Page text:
GM drives to unify PR team with in-house restructure

DETROIT: Hoping to streamline its mammoth in-house operation, General Motors is reorganizing its PR staff.

DETROIT: Hoping to streamline its mammoth in-house operation, General Motors is reorganizing its PR staff.

DETROIT: Hoping to streamline its mammoth in-house operation,

General Motors is reorganizing its PR staff.



The restructuring will result in a greater number of PR pros reporting

to top company voice Steve Harris, rather than to various

operating-group heads.



’The goal is getting folks more integrated and getting a more holistic

approach to communications,’ Harris said. ’The changes should enable

everyone to view themselves as part of the communications staff.’



Affected by the proposed moves are communications staffers in GM’s car,

truck, power train, technical center, metal fabrication, operations and

specialty parts groups - about 200 people, Harris estimated. None will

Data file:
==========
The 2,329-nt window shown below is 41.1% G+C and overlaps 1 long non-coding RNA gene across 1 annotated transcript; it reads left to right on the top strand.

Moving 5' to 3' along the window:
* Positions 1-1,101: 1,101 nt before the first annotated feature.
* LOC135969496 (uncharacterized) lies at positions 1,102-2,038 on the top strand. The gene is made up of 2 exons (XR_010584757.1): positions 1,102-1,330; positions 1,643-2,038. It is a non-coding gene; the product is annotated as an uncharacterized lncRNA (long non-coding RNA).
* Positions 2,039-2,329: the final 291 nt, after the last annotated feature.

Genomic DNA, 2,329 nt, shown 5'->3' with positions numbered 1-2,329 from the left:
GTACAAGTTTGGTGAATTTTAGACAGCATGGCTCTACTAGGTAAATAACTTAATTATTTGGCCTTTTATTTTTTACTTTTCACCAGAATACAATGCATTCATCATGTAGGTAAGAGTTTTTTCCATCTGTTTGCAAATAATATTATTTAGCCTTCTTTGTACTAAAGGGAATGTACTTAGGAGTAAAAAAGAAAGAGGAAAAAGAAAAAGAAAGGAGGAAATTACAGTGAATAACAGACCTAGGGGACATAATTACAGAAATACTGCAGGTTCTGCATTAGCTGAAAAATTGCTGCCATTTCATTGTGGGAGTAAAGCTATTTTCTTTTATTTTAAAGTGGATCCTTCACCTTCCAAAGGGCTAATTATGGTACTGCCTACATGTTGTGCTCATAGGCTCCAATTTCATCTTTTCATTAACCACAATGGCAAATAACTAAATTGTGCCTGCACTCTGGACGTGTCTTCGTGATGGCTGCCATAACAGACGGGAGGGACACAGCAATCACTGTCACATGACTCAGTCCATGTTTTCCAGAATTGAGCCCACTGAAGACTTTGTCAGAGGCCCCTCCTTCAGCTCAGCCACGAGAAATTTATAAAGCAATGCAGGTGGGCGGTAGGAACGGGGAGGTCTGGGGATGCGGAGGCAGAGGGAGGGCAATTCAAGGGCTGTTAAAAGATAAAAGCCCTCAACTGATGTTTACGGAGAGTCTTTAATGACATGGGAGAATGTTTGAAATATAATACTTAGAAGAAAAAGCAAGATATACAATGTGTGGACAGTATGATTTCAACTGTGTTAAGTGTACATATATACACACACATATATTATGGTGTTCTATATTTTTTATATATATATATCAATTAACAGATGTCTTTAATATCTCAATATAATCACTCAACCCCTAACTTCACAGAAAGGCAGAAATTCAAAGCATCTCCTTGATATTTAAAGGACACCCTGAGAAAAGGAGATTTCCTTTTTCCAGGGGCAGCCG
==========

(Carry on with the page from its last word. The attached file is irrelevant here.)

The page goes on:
be asked to relocate.



The changes, expected to be implemented around June 1, are part of an

ongoing effort by Harris to better coordinate GM’s PR efforts. In the

past, for example, communications pros working in different groups and

locations often scheduled conflicting events (such as new car previews)

because they didn’t know what others in the company were doing.



GM executive director of corporate communications Tony Cervone said

Harris has succeeded in convincing senior GM management of the

importance of PR - something which previous PR heads had never been able

to accomplish.



’When I joined 13 months ago, the lack of credibility senior management

bestowed on communications people was pretty obvious,’ Cervone

explained.



While Harris is straightening communications reporting lines, he has not

questioned the PR tactics used by local staffers, thus allowing them to

respond to individual market conditions. The freedom, according to

Cervone, is appreciated.



Harris’ long-term communications goal is to build up the GM corporate

brand, hoping to create a ’halo effect’ that will keep customers buying

the company’s various car and truck brands.



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